A Turkish court on Wednesday sentenced the exiled former editor-in-chief of the Cumhuriyet daily to more than 27 years in jail on espionage and terror charges for one of the reputable paper's stories.
The court found Can Dundar -- who fled to Germany in 2016 -- guilty in connection with an article about an alleged Turkish arms shipment to Islamist Syrian rebels fighting President Bashar al-Assad.
He was sentenced to 18 years and nine months for "securing confidential information for espionage" and eight years and nine months for "aiding a terrorist group" led by US-based Muslim preacher Fethullah Gulen.
The Turkish government blames the cleric for orchestrating a 2016 coup attempt against President Recep Tayyip Erdogan.
Dundar called the ruling a political "vendetta" organised against him by Erdogan.
The Turkish leader had warned Dundar that he would "pay a heavy price" when the story was first published together with an accompanying video of the alleged weapons supplies in 2015.
"This is a political decision, a vendetta which has nothing to do with law," Dundar told AFP by phone from Germany.
"Erdogan already warned me that I would pay a price. Now he is trying to have me pay a price."
- 'Insult to real journalists' -
Rights groups routinely accuse Turkey of undermining press freedom by arresting journalists and shutting down critical media outlets.
The US-based Committee to Protect Journalists listed Turkey as one of the top jailers after China in its annual global report last week.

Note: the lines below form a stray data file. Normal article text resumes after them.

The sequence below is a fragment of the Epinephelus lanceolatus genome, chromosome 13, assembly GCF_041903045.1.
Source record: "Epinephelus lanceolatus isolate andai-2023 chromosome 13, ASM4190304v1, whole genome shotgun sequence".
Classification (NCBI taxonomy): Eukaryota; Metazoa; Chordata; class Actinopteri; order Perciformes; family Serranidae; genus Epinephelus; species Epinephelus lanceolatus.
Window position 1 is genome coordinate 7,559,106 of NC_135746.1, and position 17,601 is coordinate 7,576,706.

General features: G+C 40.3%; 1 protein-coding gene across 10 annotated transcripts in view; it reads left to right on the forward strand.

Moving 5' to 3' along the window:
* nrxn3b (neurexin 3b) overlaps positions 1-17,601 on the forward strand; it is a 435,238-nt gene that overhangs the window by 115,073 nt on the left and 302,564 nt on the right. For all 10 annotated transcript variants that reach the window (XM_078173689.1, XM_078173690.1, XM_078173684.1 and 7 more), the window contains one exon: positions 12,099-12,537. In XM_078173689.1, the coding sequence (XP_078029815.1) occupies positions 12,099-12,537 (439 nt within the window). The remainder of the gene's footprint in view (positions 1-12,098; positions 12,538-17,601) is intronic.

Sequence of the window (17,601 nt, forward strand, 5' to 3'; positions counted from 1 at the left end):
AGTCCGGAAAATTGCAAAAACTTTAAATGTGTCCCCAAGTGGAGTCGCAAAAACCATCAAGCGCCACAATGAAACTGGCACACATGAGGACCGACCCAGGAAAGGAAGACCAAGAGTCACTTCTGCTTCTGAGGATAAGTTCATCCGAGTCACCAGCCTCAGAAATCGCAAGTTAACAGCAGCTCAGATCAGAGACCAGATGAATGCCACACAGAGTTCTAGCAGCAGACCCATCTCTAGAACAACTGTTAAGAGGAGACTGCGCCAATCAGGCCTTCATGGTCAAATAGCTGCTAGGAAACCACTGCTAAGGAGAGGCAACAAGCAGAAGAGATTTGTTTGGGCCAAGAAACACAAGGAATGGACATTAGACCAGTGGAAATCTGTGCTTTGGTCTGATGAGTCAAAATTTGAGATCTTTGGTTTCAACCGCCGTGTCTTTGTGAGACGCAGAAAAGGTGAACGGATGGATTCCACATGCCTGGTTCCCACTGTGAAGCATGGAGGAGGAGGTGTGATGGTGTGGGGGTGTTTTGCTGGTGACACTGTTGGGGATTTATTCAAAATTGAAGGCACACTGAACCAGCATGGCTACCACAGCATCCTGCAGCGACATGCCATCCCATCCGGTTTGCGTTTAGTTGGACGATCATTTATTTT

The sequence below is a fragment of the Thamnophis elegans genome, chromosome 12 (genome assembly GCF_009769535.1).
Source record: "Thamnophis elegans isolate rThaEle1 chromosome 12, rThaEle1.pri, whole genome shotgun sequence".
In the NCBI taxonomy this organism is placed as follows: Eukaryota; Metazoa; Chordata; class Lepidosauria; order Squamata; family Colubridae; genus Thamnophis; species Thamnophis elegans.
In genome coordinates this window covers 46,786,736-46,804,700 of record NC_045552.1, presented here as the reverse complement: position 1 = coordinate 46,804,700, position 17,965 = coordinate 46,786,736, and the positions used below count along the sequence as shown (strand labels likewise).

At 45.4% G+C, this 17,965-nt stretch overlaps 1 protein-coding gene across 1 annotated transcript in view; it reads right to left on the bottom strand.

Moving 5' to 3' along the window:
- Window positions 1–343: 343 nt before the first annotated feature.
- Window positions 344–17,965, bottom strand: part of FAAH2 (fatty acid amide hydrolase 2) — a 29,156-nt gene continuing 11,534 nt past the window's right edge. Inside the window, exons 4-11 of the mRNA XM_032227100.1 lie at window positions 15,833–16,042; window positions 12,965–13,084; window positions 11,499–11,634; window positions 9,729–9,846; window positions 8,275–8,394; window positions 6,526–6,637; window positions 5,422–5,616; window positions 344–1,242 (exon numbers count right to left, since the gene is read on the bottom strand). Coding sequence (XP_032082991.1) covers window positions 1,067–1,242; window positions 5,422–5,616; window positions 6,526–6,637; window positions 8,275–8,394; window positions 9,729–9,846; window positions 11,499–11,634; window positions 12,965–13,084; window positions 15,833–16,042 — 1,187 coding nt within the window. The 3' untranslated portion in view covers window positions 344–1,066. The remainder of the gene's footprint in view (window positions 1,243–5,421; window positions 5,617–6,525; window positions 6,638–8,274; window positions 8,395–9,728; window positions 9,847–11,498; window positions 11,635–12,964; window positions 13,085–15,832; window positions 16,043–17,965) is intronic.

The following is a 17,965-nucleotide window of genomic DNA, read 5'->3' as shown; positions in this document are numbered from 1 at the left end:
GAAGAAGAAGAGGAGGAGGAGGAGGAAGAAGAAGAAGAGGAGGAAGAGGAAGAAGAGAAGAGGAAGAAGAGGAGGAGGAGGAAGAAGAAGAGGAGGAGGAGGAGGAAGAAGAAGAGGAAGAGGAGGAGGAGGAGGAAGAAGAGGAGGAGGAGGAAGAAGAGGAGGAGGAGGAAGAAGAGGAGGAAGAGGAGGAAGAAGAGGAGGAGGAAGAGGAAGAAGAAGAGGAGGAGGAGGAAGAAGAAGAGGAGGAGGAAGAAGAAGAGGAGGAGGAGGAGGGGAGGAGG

It found 37 journalists were imprisoned this year -- less than half the number arrested in 2016 around the time of the coup attempt.
"What can we think of a judicial system that sentences a journalist to such a heavy sentence for simply doing his job?" the European Federation of Journalists' chief Ricardo Gutierrez asked.
Pauline Ades-Mevel of Reporters Without Borders (RSF) said Dundar's case "illustrates to the highest degree" the judicial harassment faced by journalists in Turkey.
"This is a senseless and despicable decision that confirms that President Erdogan's regime does not know how to stop in its authoritarian headlong rush," she said.
But Erdogan's media aide Fahrettin Altun tweeted that calling Dundar "a journalist -- and his sentence, a blow to free speech -- is an insult to real journalists everywhere".
Dundar's lawyers boycotted Wednesday's hearing because they did not believe they would get a fair trial.
"These are show trials," his lawyer Tora Pekin told AFP.
The Cumhuriyet daily's hard-hitting articles have often irritated Erdogan's government and the paper's reporters have routinely ended up in court.
The country's oldest daily -- which means "Republic" in Turkish -- was founded in 1924 and remains one of the few media outlets not controlled by government-allied tycoons.
- Shot outside court-
Dundar was first jailed in 2015 over the paper's allegations that Turkey's MIT intelligence service was funnelling weapons to Syrian insurgents in trucks packed with boxes marked up as carrying medical supplies.
Turkey vocally opposed Assad's regime but the story appeared to reveal a covert military operation.
He was sentenced to nearly six years in May 2016 for "obtaining and disclosing classified documents related to the security of the state" but released pending an appeal.
The 59-year-old was shot at by an assailant outside Istanbul's main courthouse during that hearing.
Dundar fled to Germany later that same year and the gunman was sentenced to 10 months in jail.
The Supreme Court of Appeals reversed Dundar's conviction in 2018. The Istanbul court then began his retrial.
Turkish authorities have already requested Dundar's extradition from Germany.
"Instead of endorsing his crimes, our counterparts should extradite him to Turkey," Erdogan press aide Altun tweeted.
A court ordered the seizure of his property and froze his Turkish bank accounts in October.